Tuesday, November 04, 2008

Amid Numerous Negative Economic Indicators, Treasury Considers Expanding Rescue Efforts

Factory Orders Fall As Businesses Cut Back, New York Times
US Manufacturing Crashes to 26-year Low, Financial Times
US Personal Spending Drops in September, Financial Times
Treasury Weighs Purchasing Stakes in More Firms, Reuters

The week opened with a number of dismal reports and financial indicators, all of which contributed to a continued negative outlook for the United States and global economies. First, the Institute for Supply Management reported that, for the month of October, its index of factory activity in the United States fell to its lowest point in over twenty-six years. Also, the United States Department of Commerce announced that factory orders have also taken a significant drop, with the primary indicator of factory orders (which excludes aircraft and automobile orders) taking its largest fall since 1992. Finally, it was also announced that, while personal income grew slightly in September, personal spending by Americans saw its biggest drop since 1991.

Amid this string of troubling economic reports and the inherent uncertainty of the United States' presidential election, the Treasury Department announced that it is considering an expansion of its efforts to rescue struggling companies in the financial sector. Specifically, the Treasury Department announced that it is considered investing additional billions of dollars of its Troubled Asset Relief Program (TARP) funds in bond insurers and other financial services companies, such as CIT Financial and General Electric's Finance Company. These investments would indicate a willingness by the Treasury to invest to a broader spectrum of financial firms than the banks and insurers in which TARP funds have been invested thus far.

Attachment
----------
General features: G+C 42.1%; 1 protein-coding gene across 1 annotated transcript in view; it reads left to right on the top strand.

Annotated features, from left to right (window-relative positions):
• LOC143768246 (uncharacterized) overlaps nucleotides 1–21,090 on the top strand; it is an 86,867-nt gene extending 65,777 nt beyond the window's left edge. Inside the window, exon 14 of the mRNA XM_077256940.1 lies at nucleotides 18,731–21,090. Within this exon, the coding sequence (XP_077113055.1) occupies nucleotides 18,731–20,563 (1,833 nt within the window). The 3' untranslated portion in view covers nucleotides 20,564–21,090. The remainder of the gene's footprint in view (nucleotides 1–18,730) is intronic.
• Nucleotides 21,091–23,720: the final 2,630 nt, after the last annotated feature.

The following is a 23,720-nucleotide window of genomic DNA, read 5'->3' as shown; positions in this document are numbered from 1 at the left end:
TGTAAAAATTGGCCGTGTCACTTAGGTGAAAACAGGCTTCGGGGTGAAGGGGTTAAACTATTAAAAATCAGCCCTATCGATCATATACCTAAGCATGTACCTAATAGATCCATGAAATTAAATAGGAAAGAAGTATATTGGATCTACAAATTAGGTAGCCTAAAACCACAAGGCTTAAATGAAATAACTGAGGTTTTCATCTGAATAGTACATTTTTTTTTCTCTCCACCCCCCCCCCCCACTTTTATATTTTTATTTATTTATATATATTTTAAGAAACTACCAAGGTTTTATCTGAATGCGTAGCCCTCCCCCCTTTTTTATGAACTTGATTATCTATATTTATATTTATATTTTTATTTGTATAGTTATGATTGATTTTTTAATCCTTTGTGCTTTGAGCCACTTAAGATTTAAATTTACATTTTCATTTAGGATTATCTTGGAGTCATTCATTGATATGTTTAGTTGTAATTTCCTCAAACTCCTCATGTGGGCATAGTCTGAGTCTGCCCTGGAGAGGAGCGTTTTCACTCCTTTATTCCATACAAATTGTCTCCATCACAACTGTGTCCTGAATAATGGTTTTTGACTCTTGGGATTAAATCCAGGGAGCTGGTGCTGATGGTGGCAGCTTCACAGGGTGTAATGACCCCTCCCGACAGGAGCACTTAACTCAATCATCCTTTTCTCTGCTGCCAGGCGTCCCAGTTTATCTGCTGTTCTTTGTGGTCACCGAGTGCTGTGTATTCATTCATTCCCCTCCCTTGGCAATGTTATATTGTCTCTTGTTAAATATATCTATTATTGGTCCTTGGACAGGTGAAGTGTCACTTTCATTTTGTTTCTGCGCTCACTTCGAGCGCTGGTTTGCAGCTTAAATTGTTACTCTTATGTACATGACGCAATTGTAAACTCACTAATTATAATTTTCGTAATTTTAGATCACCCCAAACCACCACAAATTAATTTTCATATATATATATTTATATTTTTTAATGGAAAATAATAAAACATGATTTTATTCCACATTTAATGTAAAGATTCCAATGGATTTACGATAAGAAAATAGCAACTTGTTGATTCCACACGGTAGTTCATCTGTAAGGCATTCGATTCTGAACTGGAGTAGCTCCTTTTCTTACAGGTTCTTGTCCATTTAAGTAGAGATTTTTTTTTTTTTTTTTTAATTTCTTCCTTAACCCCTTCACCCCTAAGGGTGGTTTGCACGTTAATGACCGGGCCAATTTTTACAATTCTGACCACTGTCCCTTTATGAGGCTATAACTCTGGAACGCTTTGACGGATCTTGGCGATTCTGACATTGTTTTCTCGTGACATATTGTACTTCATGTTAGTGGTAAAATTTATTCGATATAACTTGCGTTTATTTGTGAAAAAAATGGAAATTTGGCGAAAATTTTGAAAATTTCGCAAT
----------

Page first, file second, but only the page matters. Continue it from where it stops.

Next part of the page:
Discussion Questions:
1. Do the downturns in manufacturing, factory order, and personal spending indicators signal that the credit crisis has fully permeated all levels of the American economy--from Wall Street to "main street"?
2. Should the Treasury expand its TARP investments to specialized financial services companies?
3. Is this the appropriate time for an expansion of the Treasury's rescue program? Should such an expansion, or any major change in Treasury activity, be delayed until the beginning of the next President's administration?

1 comment:

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